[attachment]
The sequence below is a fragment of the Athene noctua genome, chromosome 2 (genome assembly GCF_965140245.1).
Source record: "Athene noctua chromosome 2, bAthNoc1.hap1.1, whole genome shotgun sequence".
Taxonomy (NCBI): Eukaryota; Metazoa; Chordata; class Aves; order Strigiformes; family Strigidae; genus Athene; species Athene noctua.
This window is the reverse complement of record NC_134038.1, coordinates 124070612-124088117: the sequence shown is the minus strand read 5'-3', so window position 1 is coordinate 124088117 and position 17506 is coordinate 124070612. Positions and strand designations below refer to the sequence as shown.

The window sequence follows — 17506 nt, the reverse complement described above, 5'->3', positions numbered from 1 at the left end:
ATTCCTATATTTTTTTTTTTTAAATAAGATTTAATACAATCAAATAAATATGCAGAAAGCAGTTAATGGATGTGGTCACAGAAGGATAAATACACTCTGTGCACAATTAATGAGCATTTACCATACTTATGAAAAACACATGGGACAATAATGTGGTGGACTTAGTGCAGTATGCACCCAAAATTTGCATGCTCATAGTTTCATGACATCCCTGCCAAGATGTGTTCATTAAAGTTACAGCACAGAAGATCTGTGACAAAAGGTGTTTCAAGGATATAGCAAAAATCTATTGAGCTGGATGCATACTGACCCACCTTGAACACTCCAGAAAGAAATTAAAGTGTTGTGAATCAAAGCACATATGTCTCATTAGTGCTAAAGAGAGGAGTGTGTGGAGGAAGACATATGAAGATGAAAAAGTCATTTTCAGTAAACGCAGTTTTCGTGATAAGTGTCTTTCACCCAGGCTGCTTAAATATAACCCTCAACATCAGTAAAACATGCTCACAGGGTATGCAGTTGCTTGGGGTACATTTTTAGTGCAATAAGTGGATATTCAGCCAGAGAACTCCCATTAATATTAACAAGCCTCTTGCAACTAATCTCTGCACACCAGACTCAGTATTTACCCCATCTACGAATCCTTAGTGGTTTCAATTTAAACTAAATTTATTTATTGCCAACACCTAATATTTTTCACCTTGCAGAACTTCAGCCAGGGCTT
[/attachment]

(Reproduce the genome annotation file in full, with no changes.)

The sequence below is a fragment of the Athene noctua genome, chromosome 2 (genome assembly GCF_965140245.1).
Source record: "Athene noctua chromosome 2, bAthNoc1.hap1.1, whole genome shotgun sequence".
Taxonomy (NCBI): Eukaryota; Metazoa; Chordata; class Aves; order Strigiformes; family Strigidae; genus Athene; species Athene noctua.
This window is the reverse complement of record NC_134038.1, coordinates 124070612-124088117: the sequence shown is the minus strand read 5'-3', so window position 1 is coordinate 124088117 and position 17506 is coordinate 124070612. Positions and strand designations below refer to the sequence as shown.

The window sequence follows — 17506 nt, the reverse complement described above, 5'->3', positions numbered from 1 at the left end:
ATTCCTATATTTTTTTTTTTTAAATAAGATTTAATACAATCAAATAAATATGCAGAAAGCAGTTAATGGATGTGGTCACAGAAGGATAAATACACTCTGTGCACAATTAATGAGCATTTACCATACTTATGAAAAACACATGGGACAATAATGTGGTGGACTTAGTGCAGTATGCACCCAAAATTTGCATGCTCATAGTTTCATGACATCCCTGCCAAGATGTGTTCATTAAAGTTACAGCACAGAAGATCTGTGACAAAAGGTGTTTCAAGGATATAGCAAAAATCTATTGAGCTGGATGCATACTGACCCACCTTGAACACTCCAGAAAGAAATTAAAGTGTTGTGAATCAAAGCACATATGTCTCATTAGTGCTAAAGAGAGGAGTGTGTGGAGGAAGACATATGAAGATGAAAAAGTCATTTTCAGTAAACGCAGTTTTCGTGATAAGTGTCTTTCACCCAGGCTGCTTAAATATAACCCTCAACATCAGTAAAACATGCTCACAGGGTATGCAGTTGCTTGGGGTACATTTTTAGTGCAATAAGTGGATATTCAGCCAGAGAACTCCCATTAATATTAACAAGCCTCTTGCAACTAATCTCTGCACACCAGACTCAGTATTTACCCCATCTACGAATCCTTAGTGGTTTCAATTTAAACTAAATTTATTTATTGCCAACACCTAATATTTTTCACCTTGCAGAACTTCAGCCAGGGCTT